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Wounded Warriors Family Support will build residential home for wounded combat vets

February 01, 2018

Wounded Warriors Family Support, one of the top veterans charities according to CharityWatch, was founded in 2003 by retired U.S. Marine Corps Col. John Folsom.

What started as a small-scale, pass-the-hat campaign has now expanded to a nonprofit whose mission is to provide support to the families of those who have been wounded, injured or killed during combat operations.

Wounded Warrior Family Support also has a new goal: they hope to build a 24-bedroom facility for combat-wounded veterans who have no one in their lives capable of providing the day-to-day care that they need.

Wounded Warriors Family Support Testimonial (Website)

The facility will be called Dunham House, named after Corporal Jason Dunham who was posthumously awarded the Medal of Honor for actions while serving with the 3rd Battalion, 7th Marines during the Iraq War. He covered an enemy grenade to save his fellow Marines and was gravely injured as a result.

Although the organization has begun initial planning and preparation, they have yet to secure the funds to complete the project. Hal Daub, Wounded Warriors Family Support Board Member, believes they will be able to raise the $6 to $10 million they need to complete the project. The money will go not only toward completing the home, but it will also create an endowment and cover the cost for veterans who stay at Dunham House.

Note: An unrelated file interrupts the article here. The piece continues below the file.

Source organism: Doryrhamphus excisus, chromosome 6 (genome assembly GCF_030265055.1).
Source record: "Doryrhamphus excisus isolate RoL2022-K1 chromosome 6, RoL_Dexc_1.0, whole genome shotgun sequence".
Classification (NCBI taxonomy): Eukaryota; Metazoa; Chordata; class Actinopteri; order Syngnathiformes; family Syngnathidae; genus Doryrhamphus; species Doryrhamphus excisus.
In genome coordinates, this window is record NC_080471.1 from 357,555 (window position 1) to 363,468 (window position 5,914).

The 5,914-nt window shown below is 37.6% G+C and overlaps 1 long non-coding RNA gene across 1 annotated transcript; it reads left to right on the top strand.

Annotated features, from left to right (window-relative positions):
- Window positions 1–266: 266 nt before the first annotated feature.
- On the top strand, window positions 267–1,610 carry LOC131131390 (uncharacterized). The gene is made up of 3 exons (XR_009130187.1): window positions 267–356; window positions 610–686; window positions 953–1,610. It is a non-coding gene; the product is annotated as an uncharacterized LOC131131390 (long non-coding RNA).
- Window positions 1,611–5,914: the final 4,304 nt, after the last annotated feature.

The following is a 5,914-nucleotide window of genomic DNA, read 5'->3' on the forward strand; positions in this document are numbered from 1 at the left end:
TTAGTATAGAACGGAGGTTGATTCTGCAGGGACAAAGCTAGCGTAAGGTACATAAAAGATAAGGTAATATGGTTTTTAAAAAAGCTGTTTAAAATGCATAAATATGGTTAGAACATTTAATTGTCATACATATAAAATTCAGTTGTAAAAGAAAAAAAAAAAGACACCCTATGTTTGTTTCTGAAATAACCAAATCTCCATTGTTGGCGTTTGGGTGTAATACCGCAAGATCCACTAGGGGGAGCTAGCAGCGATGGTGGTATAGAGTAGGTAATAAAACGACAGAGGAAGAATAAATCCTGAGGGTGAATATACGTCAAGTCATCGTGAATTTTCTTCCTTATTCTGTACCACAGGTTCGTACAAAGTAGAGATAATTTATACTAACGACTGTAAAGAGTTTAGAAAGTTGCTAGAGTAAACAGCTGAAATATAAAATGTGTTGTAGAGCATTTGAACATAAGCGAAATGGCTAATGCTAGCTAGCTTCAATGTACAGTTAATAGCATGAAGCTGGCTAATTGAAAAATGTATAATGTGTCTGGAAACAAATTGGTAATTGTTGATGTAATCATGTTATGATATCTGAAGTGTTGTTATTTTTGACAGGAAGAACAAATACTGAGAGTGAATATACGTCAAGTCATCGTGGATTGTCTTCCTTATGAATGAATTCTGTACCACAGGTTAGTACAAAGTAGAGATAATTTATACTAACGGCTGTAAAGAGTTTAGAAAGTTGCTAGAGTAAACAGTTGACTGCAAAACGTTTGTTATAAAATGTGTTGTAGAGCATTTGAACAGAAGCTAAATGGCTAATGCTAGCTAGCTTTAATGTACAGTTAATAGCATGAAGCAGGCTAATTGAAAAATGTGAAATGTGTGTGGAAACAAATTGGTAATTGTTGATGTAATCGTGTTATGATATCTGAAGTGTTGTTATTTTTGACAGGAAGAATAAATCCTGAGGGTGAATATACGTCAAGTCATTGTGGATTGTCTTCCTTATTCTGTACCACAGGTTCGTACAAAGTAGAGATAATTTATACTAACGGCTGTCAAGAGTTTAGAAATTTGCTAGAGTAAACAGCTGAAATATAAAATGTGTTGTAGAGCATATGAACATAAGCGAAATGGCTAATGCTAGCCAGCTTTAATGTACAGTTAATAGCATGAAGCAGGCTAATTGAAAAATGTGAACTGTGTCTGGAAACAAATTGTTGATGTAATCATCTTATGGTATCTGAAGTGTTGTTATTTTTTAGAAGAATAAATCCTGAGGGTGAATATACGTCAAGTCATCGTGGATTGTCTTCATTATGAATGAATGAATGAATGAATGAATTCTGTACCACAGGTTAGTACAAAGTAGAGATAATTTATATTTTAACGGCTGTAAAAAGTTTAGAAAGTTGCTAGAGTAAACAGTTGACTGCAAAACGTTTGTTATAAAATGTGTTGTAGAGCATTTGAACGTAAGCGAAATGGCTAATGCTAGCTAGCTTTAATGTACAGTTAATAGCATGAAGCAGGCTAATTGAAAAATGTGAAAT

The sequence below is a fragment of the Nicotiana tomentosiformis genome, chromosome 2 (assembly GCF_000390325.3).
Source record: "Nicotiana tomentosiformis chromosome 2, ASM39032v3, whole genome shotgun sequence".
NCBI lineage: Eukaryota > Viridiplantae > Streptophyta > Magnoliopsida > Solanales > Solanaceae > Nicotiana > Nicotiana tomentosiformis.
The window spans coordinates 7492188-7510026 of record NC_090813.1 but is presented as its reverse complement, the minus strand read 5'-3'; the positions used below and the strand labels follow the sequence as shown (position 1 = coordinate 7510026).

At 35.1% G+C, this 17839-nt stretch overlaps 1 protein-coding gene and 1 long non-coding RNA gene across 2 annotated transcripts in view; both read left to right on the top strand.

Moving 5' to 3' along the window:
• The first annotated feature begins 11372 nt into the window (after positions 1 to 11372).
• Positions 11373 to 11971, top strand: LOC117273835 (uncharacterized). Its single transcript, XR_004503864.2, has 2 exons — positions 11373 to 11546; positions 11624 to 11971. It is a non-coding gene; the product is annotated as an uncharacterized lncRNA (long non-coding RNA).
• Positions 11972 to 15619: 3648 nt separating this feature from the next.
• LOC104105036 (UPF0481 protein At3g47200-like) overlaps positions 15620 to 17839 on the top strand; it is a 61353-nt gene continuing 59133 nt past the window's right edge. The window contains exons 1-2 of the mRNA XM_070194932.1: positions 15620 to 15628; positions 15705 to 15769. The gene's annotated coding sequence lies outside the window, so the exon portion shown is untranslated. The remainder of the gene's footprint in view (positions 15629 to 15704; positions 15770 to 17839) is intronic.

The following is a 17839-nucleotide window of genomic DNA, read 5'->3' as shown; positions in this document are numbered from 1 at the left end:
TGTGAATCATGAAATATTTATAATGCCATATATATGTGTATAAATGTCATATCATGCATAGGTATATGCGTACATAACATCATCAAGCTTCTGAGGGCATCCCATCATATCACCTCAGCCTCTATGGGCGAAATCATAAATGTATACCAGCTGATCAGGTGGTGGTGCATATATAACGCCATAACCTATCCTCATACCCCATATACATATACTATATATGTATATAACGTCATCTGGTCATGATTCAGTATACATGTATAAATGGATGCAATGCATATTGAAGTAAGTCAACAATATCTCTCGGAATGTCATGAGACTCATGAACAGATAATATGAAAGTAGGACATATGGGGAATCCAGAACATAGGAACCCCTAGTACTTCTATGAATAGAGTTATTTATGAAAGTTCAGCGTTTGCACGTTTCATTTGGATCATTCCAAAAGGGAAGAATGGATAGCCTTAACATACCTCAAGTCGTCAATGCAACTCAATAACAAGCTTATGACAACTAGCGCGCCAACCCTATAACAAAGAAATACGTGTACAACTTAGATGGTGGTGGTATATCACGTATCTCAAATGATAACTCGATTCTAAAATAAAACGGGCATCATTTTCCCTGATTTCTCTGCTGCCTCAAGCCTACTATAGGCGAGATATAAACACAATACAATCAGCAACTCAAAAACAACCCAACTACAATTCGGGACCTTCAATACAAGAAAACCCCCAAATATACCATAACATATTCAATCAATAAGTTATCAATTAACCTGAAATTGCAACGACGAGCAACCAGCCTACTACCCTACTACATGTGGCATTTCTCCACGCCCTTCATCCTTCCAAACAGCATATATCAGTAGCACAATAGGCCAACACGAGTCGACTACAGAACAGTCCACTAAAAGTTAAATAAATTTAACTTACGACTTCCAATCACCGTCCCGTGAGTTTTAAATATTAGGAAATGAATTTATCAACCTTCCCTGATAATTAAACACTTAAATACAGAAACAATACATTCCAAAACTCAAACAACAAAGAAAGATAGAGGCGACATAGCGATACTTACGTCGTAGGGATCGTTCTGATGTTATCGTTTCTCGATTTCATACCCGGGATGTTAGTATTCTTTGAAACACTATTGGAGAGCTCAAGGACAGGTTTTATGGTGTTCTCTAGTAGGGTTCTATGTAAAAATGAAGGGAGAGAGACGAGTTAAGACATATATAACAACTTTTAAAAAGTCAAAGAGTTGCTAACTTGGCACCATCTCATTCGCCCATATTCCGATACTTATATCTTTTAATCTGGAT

“This is an exciting, unique living accommodation for a very special group of men and women who have served and sacrificed for our country right in the middle of the United States,” Daub said.

Dunham House will provide wounded veterans with a family-style arrangement. The home will help men and women who need assistance with activities of daily living, such as cooking, bathing and dressing. The home will be built close to medical facilities so those staying at the residence will be able to receive the outpatient care that they need.

The mission of Dunham House will be to provide long-term care for combat wounded veterans with spinal cord and/or moderate to severe traumatic brain injuries in order for them to enjoy a high quality of life and quality care.

Folsom also believes they will be able to raise the funds to complete the project by Christmas Day 2019.

“It’s a mission that’s not being done,” Folsom said. “And I truly believe people looking to support our veterans, once they understand our vision, the generosity of the American people will come through and help us build it.”

To find out more information, you can visit their website.